> have written this on (or about) Tue, 3 Feb 2004 09:43:19 +0100, :
>
> >"Uncle Bob (Robert C. Martin)" <(E-Mail Removed)> skrev i
> >meddelandet news:(E-Mail Removed)...
> >
> >> No, probably because it won't compile. You can't make a derivative
> >> member less accessible than a base member.

> >
> >What do you mean by that? You certainly can do:
> >
> >class B
> >{
> >public:
> > virtual void foo() {}
> >};
> >class D : public B
> >{
> >private:
> > virtual void foo() {}
> >};

>
> Can you?
>
> I don't doubt that there are some compilers that will compile it; but
> I thought it was illegal in the language. I didn't think you could
> use inheritance to restrict accessibility. Indeed, there is a special
> mechanism (the using declaration) to make variables and functions that
> are private in the base, public in a derivative.
>
> It seems to me that making foo private in the derivative leads to
> ambiguities. Consider:
>
> D d;
> d.foo();
>
> Should the compiler complain that foo is private in D? Or should the
> compiler implicitly cast the D& to a B& where foo is public?


The compiler should complain that foo is private in D.

I think the text and example in 11.6p1 makes this clear:
*******************************************
11.6 Access to virtual functions

1 The access rules (clause 11) for a virtual function are determined by its
declaration and are not affected by the rules for a function that later
overrides it. [Example:

class B {
public:
virtual int f();
};

class D : public B {
private:
int f();
};

void f()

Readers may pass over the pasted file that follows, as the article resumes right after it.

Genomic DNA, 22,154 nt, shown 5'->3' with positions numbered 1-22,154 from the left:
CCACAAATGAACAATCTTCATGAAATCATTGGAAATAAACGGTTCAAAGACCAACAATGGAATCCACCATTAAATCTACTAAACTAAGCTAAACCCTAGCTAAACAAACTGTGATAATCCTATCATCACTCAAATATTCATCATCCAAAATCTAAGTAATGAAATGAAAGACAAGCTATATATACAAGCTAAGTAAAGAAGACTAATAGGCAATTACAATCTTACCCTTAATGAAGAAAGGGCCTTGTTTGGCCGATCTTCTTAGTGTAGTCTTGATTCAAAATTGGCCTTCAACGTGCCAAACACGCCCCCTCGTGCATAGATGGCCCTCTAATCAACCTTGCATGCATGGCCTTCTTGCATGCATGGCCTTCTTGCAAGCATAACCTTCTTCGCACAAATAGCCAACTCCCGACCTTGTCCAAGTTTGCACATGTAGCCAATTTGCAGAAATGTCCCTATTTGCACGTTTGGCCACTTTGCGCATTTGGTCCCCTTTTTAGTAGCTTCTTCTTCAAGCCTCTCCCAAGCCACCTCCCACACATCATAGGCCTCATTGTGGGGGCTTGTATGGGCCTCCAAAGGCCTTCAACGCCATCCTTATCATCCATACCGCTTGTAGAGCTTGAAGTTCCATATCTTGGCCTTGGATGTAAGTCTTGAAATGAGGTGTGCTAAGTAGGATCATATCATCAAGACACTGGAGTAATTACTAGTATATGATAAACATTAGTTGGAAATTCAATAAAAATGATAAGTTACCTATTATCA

{
D d;
B* pb = &d;
D* pd = &d;
pb->f(); //OK: B::f() is public,
// D::f() is invoked
pd->f(); //error: D::f() is private
}

-end example] Access is checked at the call point using the type of the
expression used to denote the object for which the member function is called
(B* in the example above). The access of the member function in the class in
which it was defined (D in the example above) is in general not known.
**********************************************

--
Dag Henriksson


 
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Dag Henriksson
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Posts: n/a
 
      02-03-2004
"Rod Davison" <(E-Mail Removed)> skrev i meddelandet

> Actually, the original example does not compile.


The only syntactic error I found in the original example was multiple
declarations of myPublicInterface1().

I totally agree with Bob and you that the design is far from optimal. I was
just curious about what the syntactic error Bob pointed out was.

--
Dag Henriksson


 
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Avner Ben
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Posts: n/a
 
      02-03-2004
Uncle Bob (Robert C. Martin) wrote:
> "Dag Henriksson" <(E-Mail Removed)> might (or might not)
>>...
>>What do you mean by that? You certainly can do:
>>
>>class B
>>{
>>public:
>> virtual void foo() {}